What are some of your career highlights so far? Performing at Pines Party 2015- Having that many people cheering me on was incredible. Broadway Bares 2016- I fell in love again with the Theatre Community that I had I felt I didn't belong to. My solo show at Fire Island Ice Palace- This being my second year, I can still say the audience spoils me, which is ironic because I feel an audience should always be supportive but we know its always a fact. It feels like all the hard work has finally paid off to perform on that stage.My solo show at Barracuda- This show has been an on going struggle because it forced to become the emcee that I am today. Going in was always a test of character in the beginning; It was either a small audience or worse, an inattentive audience
What is left that you want to achieve as Pixie Aventura? Any aspirations to be on “RuPaul’s Drag Race” perhaps? There is so much more for me as an artist to accomplish, even things I can't foresee at the moment. I definitely have plans to do some special projects that I have in mind. I do find it interesting at how “RuPaul’s Drag Race” has become the norm for achievement in this career track. I have done a lot of thinking in regards to the show, but I never find a strong enough reason to go on there. I've never done anything I haven't been 100% on board with, which is why I haven't. Up to now I've created my path beyond being a drag queen-I'm going to continue on that.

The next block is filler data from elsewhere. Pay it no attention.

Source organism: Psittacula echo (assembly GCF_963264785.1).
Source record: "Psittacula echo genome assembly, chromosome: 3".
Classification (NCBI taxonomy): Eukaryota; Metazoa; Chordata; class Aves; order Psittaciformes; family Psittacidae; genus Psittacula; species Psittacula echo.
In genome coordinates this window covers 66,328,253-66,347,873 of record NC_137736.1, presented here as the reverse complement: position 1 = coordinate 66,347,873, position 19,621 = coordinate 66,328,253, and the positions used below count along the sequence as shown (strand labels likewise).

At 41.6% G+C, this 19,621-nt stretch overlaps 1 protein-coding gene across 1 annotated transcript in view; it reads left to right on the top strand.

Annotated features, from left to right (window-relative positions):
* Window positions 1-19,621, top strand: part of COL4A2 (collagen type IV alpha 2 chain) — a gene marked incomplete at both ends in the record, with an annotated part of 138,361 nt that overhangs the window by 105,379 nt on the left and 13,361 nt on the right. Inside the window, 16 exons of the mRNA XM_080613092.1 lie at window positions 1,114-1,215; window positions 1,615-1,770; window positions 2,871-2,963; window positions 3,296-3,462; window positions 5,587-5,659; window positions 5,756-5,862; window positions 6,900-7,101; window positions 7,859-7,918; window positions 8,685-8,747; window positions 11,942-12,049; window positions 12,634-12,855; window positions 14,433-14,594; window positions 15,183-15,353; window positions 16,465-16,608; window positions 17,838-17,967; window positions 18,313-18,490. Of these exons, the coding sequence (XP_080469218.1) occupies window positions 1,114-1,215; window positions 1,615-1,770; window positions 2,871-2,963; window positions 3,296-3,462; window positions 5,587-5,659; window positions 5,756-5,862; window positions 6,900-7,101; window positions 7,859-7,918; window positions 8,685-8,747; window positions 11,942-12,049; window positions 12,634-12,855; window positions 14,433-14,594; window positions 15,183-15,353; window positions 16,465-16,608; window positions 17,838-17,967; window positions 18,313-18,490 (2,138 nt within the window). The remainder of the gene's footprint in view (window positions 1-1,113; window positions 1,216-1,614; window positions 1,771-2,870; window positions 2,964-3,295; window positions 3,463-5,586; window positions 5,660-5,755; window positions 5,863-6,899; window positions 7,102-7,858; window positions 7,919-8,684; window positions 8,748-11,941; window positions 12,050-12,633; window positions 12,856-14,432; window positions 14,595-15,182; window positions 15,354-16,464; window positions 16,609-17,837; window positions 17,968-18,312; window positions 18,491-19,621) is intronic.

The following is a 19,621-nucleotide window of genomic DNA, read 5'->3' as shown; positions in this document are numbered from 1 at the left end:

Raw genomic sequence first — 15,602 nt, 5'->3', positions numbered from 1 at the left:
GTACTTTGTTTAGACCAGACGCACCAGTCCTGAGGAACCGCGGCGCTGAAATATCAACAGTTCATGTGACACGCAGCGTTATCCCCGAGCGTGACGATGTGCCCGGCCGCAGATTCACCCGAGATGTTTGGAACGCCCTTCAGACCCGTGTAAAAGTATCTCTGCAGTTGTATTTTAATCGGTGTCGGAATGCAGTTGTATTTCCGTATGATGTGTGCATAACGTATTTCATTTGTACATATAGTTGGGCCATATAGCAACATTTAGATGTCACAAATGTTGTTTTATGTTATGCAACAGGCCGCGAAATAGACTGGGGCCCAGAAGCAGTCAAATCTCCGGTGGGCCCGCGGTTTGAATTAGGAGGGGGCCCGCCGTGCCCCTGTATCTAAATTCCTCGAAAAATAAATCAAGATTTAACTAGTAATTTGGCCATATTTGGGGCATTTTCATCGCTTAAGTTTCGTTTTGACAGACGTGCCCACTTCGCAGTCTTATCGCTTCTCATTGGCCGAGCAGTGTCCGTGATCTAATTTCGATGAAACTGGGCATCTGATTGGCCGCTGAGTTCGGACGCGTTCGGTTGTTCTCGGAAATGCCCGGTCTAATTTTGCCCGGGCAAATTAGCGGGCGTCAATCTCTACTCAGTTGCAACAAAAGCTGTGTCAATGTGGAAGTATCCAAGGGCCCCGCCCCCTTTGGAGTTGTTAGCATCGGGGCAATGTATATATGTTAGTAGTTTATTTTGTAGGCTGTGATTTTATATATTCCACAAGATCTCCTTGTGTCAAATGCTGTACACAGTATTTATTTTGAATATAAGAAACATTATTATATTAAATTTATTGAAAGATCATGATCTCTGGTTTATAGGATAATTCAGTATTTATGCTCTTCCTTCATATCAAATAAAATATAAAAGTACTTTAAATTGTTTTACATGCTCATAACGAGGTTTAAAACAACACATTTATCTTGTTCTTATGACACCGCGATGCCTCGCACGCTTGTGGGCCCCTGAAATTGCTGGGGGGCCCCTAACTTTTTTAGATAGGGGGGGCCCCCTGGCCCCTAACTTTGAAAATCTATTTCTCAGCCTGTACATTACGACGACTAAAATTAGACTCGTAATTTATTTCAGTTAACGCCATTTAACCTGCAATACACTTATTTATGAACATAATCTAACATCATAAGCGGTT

Speaking of “Drag Race”, several New York City girls have snatched the crown and gone all the way. How do you think the show as a whole has been for the drag community? The show in general has been a great platform to launch drag as a true art form. It has given exposure to the community in a very public setting, giving a chance for people to watch that perhaps would of never encountered it. At the same time there is the negative side - audiences having a sense of expertise over what drag is. You can try to categorize it, but there’s no definition. In fact, its ironic trying to define something that’s supposed to break all rules. With that mindset, unfortunately comes unnecessary judgement and pointless critique.